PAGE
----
The Girl At The Bar by Nicholas Nash

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Bright, ambitious Rebecca Chase is in New York for a medical conference. As a cutting edge researcher, she is on top of her game and a hot commodity. During a break from the conference, she stops in a bar where she meets Ragnar Johnson.

A discussion on his unusual name leads to a late night rendezvous in his apartment. Ragnar believes his recent run of bad luck has changed. That is until he wakes up the next morning to an empty bed and a missing Rebecca. What initially appeared to be a young woman regretting a drunken choice becomes a true missing person’s case when the police knock on his apartment door. It seems that Rebecca isn’t just missing from his apartment. She’s gone without a trace.

Shady scientists, sketchy friends, and scary secrets all come into play in the search for Rebecca. It seems that everyone wants to find her- or do they?

‘The Girl At the Bar’ is Nicholas Nash’s first book. The basic premise is good. His plot is well thought out and shows promise. However, there are a number of things that I didn’t care for throughout the book. Character to character dialogue seemed much too scripted. Rarely do ‘real’ people speak without using any slang or consistently speak in full sentences. Here, our characters repeat themselves -often- and use the word ‘Uh’ constantly.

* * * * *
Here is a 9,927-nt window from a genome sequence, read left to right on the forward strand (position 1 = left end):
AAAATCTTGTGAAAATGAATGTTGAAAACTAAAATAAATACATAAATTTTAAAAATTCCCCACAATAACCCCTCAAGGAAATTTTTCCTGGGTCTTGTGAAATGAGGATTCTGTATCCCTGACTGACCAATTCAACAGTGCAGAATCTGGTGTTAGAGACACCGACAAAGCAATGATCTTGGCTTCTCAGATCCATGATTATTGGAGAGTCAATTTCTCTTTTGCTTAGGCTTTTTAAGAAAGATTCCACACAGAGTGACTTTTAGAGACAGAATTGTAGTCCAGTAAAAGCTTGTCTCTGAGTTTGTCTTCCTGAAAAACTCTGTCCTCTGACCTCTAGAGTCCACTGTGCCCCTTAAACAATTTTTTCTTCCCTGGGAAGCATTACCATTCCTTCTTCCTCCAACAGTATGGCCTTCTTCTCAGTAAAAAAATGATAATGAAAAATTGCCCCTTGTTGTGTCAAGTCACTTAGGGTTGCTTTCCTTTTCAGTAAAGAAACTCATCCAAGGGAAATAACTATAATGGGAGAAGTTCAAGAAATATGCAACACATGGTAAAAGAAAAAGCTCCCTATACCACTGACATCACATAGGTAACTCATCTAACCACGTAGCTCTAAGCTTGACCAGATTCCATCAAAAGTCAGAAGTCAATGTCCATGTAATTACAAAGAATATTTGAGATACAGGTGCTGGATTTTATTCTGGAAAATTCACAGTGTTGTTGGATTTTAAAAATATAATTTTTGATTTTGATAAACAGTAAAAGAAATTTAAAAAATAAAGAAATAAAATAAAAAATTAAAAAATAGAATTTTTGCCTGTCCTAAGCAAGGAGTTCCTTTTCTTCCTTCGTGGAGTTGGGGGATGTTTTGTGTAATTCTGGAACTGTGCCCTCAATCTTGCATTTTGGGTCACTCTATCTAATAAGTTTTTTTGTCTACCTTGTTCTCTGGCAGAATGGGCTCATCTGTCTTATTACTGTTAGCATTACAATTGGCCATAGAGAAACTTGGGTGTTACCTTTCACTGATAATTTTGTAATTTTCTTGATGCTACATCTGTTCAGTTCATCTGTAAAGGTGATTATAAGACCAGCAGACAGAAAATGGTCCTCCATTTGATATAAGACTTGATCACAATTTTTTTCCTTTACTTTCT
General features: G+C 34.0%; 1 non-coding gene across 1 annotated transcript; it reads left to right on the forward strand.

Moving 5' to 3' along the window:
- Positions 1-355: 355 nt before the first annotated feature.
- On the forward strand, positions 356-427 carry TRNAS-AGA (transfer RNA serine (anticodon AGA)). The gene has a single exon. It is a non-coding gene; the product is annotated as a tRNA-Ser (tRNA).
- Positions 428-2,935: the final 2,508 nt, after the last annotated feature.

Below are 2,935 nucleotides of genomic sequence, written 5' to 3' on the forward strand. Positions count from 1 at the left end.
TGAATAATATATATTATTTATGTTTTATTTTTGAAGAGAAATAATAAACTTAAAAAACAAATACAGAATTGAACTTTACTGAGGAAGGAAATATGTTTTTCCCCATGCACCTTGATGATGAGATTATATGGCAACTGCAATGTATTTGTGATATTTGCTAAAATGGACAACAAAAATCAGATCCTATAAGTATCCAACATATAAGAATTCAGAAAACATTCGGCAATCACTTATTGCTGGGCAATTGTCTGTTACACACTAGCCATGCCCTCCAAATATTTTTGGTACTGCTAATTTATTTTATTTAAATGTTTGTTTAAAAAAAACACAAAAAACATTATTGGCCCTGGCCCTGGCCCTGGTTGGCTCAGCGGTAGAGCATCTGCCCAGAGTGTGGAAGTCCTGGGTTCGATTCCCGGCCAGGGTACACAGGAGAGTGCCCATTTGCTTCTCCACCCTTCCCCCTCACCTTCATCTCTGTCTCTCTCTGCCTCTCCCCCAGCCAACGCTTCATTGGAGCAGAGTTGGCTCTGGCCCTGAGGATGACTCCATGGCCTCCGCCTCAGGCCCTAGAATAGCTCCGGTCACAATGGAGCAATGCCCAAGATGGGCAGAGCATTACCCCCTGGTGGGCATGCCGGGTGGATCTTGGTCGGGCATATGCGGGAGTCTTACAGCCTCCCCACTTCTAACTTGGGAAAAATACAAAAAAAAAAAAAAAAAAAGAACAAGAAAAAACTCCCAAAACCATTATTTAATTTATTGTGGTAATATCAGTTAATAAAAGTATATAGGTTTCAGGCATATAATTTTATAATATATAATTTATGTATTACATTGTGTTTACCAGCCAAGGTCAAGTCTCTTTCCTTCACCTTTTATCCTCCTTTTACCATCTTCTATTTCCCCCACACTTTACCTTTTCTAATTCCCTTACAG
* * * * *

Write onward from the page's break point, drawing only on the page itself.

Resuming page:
In a mystery that involves cancer research, a good bit of medical jargon is to be expected. However, some benefit of the doubt should be given to readers. Not all terms need a paragraph long explanation. For example, carcinogens is a pretty common word for most readers. It comes off as condescending and elementary to leave the plot’s action & define it. The same can be said for historical references. If it isn’t essential to the plot, leave it out. It’s distracting.

That said, my opinion is that ‘The Girl in the Bar’ is simply missing the ‘WOW’ factor. A little over halfway through, I’d reconciled what I thought the finale would be and I was spot on. With so much competition in fiction, a book really needs to stand out in its genre. Sadly, this one does not. I give it 3 stars, which is being generous, and hopefully, Nicholas Nash will come with his ‘A’ game in his next book.

*Sensitive readers: Contains sex and violence

**I received a copy in exchange for an honest review. All opinions are mine. As always, read for yourself and draw your own conclusion.

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